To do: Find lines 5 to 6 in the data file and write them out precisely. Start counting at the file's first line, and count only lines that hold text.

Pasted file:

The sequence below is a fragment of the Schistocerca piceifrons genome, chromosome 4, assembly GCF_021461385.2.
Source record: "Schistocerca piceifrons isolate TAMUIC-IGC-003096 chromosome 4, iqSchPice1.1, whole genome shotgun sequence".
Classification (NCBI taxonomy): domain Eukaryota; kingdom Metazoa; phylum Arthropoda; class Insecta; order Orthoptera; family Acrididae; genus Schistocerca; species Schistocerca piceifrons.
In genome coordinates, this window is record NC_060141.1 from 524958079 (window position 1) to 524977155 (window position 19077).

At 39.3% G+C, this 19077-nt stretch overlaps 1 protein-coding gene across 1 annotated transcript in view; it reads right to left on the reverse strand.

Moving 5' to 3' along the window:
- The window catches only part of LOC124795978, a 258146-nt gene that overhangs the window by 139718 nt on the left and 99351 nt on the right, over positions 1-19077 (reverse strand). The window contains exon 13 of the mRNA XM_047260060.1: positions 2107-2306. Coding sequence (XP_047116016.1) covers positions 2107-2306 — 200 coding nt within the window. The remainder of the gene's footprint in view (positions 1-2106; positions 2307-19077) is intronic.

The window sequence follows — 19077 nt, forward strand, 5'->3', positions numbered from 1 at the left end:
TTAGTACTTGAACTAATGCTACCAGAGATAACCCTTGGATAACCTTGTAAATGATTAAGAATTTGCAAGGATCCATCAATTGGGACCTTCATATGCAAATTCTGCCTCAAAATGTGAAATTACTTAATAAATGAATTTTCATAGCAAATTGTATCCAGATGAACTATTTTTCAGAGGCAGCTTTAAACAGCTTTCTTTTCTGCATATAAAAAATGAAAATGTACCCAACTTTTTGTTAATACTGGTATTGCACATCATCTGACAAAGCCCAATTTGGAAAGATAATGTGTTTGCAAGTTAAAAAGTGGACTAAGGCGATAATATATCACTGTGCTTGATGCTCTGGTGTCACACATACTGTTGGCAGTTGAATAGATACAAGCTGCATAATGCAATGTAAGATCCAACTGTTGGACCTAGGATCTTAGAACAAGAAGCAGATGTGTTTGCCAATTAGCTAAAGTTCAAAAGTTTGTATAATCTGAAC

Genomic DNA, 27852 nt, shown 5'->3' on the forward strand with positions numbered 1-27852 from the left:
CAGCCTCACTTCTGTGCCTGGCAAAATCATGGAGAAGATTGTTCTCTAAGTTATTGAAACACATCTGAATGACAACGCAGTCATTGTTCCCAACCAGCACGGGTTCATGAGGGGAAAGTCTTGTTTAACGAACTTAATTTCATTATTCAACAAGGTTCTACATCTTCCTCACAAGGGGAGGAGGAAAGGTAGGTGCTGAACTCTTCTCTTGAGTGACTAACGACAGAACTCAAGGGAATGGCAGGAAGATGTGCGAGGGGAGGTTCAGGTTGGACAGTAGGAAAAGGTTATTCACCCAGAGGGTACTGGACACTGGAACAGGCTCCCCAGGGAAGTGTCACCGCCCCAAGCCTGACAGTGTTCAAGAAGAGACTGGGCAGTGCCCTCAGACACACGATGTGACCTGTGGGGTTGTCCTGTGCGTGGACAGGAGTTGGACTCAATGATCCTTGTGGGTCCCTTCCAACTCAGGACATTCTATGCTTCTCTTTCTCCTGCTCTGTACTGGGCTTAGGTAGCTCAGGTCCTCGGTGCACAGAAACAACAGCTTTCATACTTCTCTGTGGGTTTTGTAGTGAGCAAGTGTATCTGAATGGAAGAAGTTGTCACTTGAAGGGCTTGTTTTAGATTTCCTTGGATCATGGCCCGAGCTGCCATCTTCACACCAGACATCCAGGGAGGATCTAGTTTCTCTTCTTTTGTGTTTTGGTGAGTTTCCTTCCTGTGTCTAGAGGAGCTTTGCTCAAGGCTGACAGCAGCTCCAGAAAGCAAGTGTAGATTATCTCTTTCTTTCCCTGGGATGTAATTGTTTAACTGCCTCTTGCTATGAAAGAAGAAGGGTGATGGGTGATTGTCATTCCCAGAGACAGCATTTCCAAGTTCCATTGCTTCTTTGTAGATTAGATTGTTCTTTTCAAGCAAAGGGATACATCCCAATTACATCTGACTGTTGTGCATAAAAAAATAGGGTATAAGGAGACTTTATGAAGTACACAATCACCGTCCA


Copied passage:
At 39.3% G+C, this 19077-nt stretch overlaps 1 protein-coding gene across 1 annotated transcript in view; it reads right to left on the reverse strand.

Moving 5' to 3' along the window: